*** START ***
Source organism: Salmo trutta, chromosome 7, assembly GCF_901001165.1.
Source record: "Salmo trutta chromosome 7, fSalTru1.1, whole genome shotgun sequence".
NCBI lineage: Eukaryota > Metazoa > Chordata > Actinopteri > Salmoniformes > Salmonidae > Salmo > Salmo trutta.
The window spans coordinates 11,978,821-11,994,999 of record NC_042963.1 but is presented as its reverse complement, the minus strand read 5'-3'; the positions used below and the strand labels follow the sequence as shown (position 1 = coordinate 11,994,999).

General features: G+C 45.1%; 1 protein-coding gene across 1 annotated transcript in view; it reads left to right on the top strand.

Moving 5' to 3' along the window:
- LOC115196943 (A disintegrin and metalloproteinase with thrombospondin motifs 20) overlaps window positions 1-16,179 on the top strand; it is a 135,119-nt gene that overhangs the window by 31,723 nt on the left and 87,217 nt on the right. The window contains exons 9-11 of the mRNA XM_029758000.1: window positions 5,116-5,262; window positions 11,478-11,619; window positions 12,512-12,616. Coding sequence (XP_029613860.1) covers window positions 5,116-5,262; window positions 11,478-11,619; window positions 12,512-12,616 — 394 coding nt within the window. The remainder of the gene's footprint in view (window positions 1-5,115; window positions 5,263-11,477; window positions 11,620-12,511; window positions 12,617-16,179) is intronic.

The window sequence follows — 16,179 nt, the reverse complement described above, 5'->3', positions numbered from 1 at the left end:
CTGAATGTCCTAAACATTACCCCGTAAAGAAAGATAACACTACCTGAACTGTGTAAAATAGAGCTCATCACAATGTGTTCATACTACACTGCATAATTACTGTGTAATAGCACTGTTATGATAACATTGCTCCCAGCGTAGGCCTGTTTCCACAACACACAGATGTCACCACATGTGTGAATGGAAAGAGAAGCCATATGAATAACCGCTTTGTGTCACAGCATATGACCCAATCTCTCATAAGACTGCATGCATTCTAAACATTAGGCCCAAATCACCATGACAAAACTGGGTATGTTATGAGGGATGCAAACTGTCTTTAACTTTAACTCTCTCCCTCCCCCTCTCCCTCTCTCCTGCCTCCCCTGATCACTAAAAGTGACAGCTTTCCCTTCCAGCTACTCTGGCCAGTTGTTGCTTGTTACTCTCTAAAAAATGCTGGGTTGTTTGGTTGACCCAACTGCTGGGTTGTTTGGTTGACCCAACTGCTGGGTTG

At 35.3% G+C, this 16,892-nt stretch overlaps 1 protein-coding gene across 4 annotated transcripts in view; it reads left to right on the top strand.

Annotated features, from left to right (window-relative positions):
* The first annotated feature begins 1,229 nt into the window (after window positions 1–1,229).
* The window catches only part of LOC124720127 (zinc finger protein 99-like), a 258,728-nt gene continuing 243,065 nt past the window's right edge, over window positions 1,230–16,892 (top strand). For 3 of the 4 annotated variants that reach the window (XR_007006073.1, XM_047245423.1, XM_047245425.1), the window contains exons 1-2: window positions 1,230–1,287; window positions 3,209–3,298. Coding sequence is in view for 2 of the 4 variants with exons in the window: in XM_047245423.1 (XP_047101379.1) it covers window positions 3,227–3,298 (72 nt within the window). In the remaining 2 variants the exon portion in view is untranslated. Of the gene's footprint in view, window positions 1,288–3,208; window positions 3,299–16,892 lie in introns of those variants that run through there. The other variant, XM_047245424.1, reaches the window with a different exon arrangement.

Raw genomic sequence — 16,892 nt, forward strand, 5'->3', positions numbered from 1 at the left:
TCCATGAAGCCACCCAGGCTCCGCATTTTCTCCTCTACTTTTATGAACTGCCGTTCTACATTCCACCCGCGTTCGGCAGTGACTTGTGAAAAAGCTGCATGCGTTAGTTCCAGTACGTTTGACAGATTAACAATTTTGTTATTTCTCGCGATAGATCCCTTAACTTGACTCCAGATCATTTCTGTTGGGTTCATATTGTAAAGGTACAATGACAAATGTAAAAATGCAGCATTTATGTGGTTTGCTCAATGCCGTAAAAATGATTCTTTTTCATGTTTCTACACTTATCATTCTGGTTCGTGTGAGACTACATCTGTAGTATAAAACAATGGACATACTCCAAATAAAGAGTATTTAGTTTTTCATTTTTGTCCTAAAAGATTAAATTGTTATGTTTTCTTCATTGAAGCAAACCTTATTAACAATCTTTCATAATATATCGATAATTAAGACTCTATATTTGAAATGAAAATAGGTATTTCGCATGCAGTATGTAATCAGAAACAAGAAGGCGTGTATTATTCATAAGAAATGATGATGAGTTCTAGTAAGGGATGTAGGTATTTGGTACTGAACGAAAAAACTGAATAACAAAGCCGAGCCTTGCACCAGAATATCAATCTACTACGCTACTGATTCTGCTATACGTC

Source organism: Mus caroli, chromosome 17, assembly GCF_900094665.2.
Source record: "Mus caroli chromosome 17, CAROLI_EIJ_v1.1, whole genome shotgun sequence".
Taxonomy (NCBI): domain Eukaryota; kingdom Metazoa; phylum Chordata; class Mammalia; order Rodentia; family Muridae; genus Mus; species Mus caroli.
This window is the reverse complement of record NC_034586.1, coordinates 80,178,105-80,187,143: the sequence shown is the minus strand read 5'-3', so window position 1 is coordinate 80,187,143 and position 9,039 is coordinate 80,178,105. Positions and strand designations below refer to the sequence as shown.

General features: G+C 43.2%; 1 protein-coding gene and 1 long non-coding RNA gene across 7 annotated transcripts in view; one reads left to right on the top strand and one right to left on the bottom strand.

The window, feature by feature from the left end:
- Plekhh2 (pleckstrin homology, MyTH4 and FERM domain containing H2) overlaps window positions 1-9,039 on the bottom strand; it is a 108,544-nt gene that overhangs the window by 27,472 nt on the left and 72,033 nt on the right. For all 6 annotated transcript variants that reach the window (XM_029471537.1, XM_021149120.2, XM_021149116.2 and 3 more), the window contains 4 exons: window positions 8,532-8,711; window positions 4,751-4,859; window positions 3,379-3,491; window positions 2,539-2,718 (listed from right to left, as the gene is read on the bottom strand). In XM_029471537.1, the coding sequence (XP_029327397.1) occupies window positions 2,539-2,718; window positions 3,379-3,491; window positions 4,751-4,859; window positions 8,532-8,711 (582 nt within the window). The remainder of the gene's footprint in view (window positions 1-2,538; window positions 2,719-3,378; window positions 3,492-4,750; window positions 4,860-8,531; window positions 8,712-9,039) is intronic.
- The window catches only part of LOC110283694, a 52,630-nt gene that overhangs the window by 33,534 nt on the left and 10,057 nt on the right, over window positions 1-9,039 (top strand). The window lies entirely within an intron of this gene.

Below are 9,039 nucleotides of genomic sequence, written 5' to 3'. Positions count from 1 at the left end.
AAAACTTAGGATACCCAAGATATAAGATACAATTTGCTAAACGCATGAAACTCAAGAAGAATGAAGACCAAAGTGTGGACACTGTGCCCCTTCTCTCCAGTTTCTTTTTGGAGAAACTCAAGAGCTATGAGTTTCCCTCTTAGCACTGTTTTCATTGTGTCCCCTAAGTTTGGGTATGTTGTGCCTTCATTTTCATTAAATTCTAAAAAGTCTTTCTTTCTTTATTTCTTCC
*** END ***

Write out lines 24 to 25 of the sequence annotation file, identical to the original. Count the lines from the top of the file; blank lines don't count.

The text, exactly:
Below are 9,039 nucleotides of genomic sequence, written 5' to 3'. Positions count from 1 at the left end.
AAAACTTAGGATACCCAAGATATAAGATACAATTTGCTAAACGCATGAAACTCAAGAAGAATGAAGACCAAAGTGTGGACACTGTGCCCCTTCTCTCCAGTTTCTTTTTGGAGAAACTCAAGAGCTATGAGTTTCCCTCTTAGCACTGTTTTCATTGTGTCCCCTAAGTTTGGGTATGTTGTGCCTTCATTTTCATTAAATTCTAAAAAGTCTTTCTTTCTTTATTTCTTCC